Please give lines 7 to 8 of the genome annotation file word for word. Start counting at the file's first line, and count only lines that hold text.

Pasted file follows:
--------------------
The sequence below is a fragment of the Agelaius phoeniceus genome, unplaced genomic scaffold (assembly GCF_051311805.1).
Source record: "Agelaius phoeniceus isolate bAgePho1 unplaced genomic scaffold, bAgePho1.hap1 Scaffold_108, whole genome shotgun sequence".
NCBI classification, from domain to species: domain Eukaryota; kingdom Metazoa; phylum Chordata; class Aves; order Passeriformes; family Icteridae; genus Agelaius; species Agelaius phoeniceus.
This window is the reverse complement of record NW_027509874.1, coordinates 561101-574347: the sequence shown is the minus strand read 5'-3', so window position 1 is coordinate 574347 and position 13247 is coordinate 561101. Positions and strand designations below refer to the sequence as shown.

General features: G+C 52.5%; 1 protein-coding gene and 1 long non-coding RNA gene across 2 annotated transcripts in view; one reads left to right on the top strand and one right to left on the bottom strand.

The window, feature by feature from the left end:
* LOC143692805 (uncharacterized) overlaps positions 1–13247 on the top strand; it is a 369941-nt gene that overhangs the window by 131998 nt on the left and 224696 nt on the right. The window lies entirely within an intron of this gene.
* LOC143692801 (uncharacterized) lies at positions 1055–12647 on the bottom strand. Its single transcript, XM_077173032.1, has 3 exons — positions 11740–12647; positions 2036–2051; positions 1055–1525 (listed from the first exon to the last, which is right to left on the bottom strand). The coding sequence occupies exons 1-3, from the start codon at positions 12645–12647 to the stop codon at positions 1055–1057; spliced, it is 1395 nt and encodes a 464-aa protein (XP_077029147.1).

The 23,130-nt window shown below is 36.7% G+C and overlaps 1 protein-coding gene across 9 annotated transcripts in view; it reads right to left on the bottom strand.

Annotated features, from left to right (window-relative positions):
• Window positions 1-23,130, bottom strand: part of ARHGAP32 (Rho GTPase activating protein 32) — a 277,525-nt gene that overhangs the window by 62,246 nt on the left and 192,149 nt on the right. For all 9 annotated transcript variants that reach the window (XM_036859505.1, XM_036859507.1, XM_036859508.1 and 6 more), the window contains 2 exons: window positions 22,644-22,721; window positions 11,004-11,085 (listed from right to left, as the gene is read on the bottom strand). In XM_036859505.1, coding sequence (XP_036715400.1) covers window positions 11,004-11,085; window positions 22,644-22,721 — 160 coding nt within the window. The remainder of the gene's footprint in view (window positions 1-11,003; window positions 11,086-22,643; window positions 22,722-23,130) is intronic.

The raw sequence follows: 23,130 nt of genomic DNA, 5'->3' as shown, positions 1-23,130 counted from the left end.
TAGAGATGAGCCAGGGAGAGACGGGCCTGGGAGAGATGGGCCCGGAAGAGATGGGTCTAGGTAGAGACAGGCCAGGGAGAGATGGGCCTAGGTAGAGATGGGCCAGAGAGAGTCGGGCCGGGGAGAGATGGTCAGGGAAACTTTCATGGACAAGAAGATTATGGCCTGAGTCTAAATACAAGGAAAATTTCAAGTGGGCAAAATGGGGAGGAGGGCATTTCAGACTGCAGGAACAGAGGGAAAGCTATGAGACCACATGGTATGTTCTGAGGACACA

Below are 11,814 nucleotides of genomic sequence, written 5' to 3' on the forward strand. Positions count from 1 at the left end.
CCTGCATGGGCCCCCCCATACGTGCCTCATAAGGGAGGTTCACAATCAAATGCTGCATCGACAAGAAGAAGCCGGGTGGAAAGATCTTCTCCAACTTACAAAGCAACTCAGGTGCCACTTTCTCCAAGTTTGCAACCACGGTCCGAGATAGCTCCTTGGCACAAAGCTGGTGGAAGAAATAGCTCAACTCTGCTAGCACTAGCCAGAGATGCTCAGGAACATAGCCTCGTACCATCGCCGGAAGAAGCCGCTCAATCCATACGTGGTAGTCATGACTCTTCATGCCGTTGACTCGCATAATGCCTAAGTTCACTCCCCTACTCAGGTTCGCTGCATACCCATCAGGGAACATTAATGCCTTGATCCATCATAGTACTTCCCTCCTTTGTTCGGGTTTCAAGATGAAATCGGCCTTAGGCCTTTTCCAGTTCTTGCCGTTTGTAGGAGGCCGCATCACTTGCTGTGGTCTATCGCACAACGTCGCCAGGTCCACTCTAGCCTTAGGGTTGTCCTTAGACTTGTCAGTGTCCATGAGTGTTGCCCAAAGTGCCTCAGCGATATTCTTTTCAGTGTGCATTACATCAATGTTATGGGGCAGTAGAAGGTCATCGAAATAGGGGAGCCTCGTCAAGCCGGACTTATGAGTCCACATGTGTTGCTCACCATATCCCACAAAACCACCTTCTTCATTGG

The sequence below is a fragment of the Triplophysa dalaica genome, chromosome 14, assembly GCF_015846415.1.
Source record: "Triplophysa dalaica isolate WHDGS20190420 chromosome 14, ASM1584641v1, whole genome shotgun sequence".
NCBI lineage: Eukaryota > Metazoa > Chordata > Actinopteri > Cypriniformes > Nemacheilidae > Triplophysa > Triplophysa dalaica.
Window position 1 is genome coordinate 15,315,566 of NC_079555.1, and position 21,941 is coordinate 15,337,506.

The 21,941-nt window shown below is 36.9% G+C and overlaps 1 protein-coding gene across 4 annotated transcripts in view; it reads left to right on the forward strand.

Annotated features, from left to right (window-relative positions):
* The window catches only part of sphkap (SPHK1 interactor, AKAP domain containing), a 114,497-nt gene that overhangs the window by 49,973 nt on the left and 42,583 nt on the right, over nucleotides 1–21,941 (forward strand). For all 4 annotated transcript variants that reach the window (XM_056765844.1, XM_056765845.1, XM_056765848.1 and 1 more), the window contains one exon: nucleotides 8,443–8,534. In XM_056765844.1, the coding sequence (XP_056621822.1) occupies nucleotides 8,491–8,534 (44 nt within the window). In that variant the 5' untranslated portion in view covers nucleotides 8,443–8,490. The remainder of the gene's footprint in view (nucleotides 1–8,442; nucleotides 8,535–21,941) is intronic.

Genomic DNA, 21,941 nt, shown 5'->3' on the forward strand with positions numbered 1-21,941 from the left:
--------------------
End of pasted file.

* LOC143692805 (uncharacterized) overlaps positions 1–13247 on the top strand; it is a 369941-nt gene that overhangs the window by 131998 nt on the left and 224696 nt on the right. The window lies entirely within an intron of this gene.
* LOC143692801 (uncharacterized) lies at positions 1055–12647 on the bottom strand. Its single transcript, XM_077173032.1, has 3 exons — positions 11740–12647; positions 2036–2051; positions 1055–1525 (listed from the first exon to the last, which is right to left on the bottom strand). The coding sequence occupies exons 1-3, from the start codon at positions 12645–12647 to the stop codon at positions 1055–1057; spliced, it is 1395 nt and encodes a 464-aa protein (XP_077029147.1).